A short history of the Australasian Arachnological Society
by Tracey B. Churchill
The Australasian Arachnological Society was formed in November 1979 by Robert Raven (photo left), when he was an enthusiastic technical officer for Dr Valerie Todd-Davies, the then curator of Arachnology at the Queensland Museum, Brisbane. Robert created the society's newsletter Australasian Arachnology to foster communication amidst colleagues and interested amateurs that were spread across a large geographical area. Dr Raven managed the membership for a number of years and produced 24 issues of Australasian Arachnology overall, with various taxa depicting the covers. He is now curator of Arachnology at the Queensland Museum, in Brisbane, and continues to be an avid supporter of the society.
In 1983, Richard Faulder, of Yanco Agricultural Institute, became administrator to manage the growing membership. Richard also assumed editorial responsibilities producing issues 10-20 of the newsletter whilst Robert Raven was overseas doing his post-doctoral research. Having returned from overseas in 1985, Robert Raven took up the editorial reigns again with issue 21 , although Richard continued to print the newsletter.
In May 1986, the first meeting of Australasian arachnologists was held as a special symposium of the 17th Annual General Meeting of the Australian Entomological Society in Tunanda/South Australia. It was a great success. Twelve papers were presented, and eleven were published in a special proceedings volume in 1988: "Australian Arachnology" edited by Andy Austin and N. Heather. (The Australian Entomological Society Miscellaneous Publication No. 5).
In January 1989, Robert Raven produced his last issue of Australasian Arachnology, no. 35, before handing over to Mark Harvey, today Senior Curator of Arachnology at the Western Australian Museum, Perth. Mark soon adopted his trademark cover picture of Nicodamus peregrinus, drawn by Graham Milledge. Newsletters continued to be produced by Mark with help from Julianne Waldock, until issue 54.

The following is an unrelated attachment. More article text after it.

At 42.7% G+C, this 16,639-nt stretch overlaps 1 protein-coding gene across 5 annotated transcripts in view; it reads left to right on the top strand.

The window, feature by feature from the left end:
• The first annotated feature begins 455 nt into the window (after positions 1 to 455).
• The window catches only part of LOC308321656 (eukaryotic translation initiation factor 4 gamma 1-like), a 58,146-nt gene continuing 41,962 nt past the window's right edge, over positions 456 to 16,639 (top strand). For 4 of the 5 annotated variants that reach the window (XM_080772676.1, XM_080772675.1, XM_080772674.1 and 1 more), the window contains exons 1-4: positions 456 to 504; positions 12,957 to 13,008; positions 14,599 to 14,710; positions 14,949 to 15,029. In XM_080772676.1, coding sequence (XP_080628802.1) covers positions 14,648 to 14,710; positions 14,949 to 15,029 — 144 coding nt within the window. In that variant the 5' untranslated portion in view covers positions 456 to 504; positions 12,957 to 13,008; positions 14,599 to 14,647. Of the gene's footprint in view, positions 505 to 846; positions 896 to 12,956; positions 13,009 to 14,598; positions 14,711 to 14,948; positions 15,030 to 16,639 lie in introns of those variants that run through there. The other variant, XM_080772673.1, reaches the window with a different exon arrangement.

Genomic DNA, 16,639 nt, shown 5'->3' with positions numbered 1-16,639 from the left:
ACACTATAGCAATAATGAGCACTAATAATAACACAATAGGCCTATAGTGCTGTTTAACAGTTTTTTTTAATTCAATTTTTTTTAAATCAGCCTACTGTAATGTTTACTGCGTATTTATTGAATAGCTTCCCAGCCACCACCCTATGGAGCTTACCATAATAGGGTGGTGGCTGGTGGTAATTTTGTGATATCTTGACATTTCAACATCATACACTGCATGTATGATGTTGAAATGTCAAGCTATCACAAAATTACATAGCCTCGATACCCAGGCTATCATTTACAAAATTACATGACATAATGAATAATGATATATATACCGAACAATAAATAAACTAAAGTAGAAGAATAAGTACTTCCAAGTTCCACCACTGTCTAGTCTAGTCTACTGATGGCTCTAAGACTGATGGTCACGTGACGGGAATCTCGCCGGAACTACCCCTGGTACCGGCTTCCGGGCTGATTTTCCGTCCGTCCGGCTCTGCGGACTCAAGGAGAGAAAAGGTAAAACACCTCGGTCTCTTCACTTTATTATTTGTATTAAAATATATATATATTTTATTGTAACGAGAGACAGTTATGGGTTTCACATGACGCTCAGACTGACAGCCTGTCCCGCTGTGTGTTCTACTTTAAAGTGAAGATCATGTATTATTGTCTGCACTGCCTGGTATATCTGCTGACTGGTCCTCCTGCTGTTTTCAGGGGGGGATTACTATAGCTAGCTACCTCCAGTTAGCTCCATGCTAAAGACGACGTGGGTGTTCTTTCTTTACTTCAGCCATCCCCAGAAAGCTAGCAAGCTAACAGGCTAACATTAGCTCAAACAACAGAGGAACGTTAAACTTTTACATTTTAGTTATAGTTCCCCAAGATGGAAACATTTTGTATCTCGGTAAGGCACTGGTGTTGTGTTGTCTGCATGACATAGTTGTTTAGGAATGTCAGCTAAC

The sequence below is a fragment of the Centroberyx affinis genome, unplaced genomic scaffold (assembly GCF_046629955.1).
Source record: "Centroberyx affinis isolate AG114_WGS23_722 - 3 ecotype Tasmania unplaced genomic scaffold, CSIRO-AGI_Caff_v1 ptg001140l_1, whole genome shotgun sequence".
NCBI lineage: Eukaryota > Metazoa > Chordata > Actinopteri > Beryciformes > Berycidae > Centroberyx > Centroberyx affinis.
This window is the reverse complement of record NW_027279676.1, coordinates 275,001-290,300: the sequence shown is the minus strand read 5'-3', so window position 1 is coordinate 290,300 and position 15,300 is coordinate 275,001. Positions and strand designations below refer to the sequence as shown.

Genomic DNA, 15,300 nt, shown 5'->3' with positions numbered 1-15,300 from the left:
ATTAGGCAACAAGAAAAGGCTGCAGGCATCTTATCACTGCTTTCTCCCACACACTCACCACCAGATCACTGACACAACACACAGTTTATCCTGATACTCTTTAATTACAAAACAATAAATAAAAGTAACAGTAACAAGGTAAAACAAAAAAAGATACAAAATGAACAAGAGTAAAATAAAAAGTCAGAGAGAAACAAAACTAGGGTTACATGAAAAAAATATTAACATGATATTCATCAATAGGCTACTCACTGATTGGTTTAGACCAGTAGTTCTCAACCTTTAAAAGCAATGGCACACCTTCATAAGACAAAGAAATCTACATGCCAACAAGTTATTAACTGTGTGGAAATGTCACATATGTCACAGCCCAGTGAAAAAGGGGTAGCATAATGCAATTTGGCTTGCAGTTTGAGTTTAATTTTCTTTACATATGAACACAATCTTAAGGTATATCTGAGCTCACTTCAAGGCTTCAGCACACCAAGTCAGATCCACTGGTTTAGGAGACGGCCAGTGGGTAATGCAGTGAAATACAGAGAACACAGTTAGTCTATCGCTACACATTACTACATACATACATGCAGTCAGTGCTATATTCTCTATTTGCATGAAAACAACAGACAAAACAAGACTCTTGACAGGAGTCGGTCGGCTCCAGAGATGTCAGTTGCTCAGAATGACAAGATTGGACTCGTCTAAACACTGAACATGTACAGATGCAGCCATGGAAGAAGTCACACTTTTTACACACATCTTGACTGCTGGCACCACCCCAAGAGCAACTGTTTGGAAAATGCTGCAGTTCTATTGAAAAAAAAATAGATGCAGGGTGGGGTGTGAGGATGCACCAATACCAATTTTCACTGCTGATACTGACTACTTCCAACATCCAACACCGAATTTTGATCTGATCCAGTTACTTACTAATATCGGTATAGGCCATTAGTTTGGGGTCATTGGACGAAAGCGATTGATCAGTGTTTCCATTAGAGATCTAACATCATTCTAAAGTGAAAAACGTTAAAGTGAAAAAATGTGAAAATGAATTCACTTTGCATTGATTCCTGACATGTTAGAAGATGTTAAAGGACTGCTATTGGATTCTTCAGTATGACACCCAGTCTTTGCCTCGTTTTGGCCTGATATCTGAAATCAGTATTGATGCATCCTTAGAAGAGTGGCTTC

The 12th International Congress of Arachnology in Brisbane from the 12th to 18th July 1992 must, at the same time, be regarded as the second meeting of the Australasian Arachnological Society. The conference proceedings were published in the Memoirs of the Queensland Museum, volume 33(2) . This volume contains 46 papers on arachnology, 15 of which dealing with Australasian topics.
At the international arachnological meeting in Chicago in 1998, Mark offered Tracey Churchill, then with CSIRO in Darwin, the editorial position. From April 1999 to May 2004, Tracey produced issues 55-69 with cover pictures of a variety of taxa. She also introduced sections to cover student projects to encourage the growing interest in arachnid ecology at university level. Tracey was keen to see a website developed and an informal committee evolved with Volker Framenau and former editors of the society newsletter.
At the international arachnological meeting in South Africa in 2001, former editors gathered to discuss the options for the next Australian meeting.
In June 2004, Volker Framenau, in a post-doctoral position at the Western Australian Museum, took over the editorial reigns of Australasian Arachnology, from issue 70 of Australasian Arachnology. Since Volker's research also covered taxonomy and ecology, he could continue broadening the newsletter content. In line with the growing use of online facilities, Volker offered the newsletter as a pdf-version, naturally adopting a lycosid as its first cover page. He was instrumental in getting the society website up and running in August 2005. Through this medium the society hopes to deliver arachnological information to a wider audience and increase the participation in the society. This will also serve to justify more frequent meetings that can bring together the geographically dispersed membership.
Volker was also keen to facilitate a national meeting and teamed up with Mariella Herberstein, Barry Richardson and Mark Harvey to introduce a special symposium, "Australasian Arachnology - Evolution, Ecology and Conservation", at the Combined Australian Entomological Society, Society of Australian Systematic Biologists and Invertebrate Biodiversity and Conservation Conference in December 2005, in Canberra.
Since September 2009, Michael Rix, also from the Western Australian Museum, has taken over the role as newsletter editor for the Australasian Arachnological Society. In May 2012, Cor Vink became webmaster of the AAS website.